A security guard at the nearby Grove Hotel saw a woman leaving the arena at about 3 a.m. on 17 August, say police. She was bleeding from the right shoulder and is considered a person of interest in the case.

There was a “trail of blood leading away” from the site, says Bonnie Way Snider, Qwest Arena communications director. “We think alcohol was involved because there was a beer can at the scene of the crime.” No estimates were available on damages to the forklift or the floor.

Police may file charges of unlawful entry and malicious injury to property if an apprehension occurs.

Managers were preparing the arena for boxing matches this week as part of the 2008 Western States Police and Fire Games taking place 16-23 August in Boise.

The arena seats 5,000 and is the home of the Idaho Steelheads class AA hockey team, the Boise Burn arena football team and the Idaho Stampede developmental-league basketball team.

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Patented design crane launch at Breda
Breda, Netherlands

Abnormal Load Engineering (ALE) will launch its new state-of-the-art multi-purpose lifting machine on 11 September at Breda, Netherlands.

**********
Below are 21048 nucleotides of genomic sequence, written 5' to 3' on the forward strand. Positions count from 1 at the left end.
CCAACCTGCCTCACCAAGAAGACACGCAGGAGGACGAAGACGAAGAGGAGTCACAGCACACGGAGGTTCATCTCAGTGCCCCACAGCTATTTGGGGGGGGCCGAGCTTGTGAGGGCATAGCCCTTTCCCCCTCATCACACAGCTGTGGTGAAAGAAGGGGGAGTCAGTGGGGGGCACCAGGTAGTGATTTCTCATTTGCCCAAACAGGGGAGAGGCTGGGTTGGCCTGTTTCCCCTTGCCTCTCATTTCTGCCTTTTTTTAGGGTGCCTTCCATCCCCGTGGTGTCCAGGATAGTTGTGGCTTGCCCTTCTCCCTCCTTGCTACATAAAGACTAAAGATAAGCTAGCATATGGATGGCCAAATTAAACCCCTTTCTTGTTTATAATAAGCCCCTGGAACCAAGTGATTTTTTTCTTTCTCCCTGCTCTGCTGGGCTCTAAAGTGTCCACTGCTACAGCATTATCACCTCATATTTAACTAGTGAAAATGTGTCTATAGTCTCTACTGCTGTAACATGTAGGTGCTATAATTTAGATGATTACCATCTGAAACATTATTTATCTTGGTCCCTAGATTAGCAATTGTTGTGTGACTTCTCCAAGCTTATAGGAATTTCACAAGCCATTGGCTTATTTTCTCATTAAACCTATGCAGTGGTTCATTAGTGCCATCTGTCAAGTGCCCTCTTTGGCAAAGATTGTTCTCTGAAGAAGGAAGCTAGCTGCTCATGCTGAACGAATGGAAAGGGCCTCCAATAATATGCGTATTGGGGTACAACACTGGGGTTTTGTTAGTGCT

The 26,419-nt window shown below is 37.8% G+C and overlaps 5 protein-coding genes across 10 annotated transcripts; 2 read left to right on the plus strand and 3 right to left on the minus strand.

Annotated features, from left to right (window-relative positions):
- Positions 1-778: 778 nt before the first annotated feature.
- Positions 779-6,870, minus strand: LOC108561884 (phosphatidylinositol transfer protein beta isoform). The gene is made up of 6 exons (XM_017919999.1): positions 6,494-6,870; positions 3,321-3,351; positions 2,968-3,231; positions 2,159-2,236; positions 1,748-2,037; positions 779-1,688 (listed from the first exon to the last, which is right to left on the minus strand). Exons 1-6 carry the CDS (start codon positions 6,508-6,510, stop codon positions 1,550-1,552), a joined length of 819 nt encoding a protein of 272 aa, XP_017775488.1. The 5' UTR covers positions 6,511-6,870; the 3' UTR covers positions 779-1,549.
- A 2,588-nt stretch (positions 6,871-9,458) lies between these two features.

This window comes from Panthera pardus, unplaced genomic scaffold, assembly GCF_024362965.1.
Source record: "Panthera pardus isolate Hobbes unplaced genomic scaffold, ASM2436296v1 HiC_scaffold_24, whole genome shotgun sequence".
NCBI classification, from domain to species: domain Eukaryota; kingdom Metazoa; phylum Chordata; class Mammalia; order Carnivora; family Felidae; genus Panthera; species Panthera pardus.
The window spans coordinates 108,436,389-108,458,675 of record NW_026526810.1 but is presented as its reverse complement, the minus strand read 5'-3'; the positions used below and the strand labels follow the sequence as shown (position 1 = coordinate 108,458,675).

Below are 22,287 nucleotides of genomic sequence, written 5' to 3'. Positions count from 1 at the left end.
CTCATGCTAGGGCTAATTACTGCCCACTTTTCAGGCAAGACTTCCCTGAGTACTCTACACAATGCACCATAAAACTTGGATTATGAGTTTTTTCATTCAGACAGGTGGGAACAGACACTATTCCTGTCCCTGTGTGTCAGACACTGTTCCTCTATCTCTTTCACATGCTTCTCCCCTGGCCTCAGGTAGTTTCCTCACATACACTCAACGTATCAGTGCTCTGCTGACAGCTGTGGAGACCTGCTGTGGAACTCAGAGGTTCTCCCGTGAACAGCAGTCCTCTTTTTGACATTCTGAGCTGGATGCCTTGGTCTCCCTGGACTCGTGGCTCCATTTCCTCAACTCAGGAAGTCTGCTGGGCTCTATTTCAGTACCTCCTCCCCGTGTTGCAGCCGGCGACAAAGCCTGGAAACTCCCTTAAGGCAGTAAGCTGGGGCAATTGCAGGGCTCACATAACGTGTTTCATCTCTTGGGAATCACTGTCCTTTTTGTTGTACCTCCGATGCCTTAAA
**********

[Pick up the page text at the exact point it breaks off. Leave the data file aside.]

The 4,300 ton capacity SK 90 crane is an ALE-patented design with the advantages of a long outreach and, like other heavy cranes, it slews by turning around a large modular ring that is set up outside its lower structure. However, unlike its rivals, it can operate with only a section of a complete ring assembled.

Miriam Schalken, spokesperson for ALE, says the company gave the concept a lot of thought over the years and wanted to get away from the ring idea.

“The system we have designed is referred to as the topping lift. It is four large hydraulic rams pulling on a plate link system and each stoke of the jack is 800 mm.

“We did not feel the strand jack arrangement is a good solution as the strand grippers collets often get clogged as the strand loses tension.

The crane has a maximum boom length of 148 metres (486 feet) for the main boom and 48 metres (157 feet) backmast. It lifts 600 tons with a winch with 10 parts of line.

The SK 90 raises a maximum load with 4,000 tons of counterweight and its maximum load-moment is 96,000 tm.

Schalken says the company decided to build this crane to enhance its position as a heavy-lift contractor in the petro-chemical construction industry, especially in the Middle East.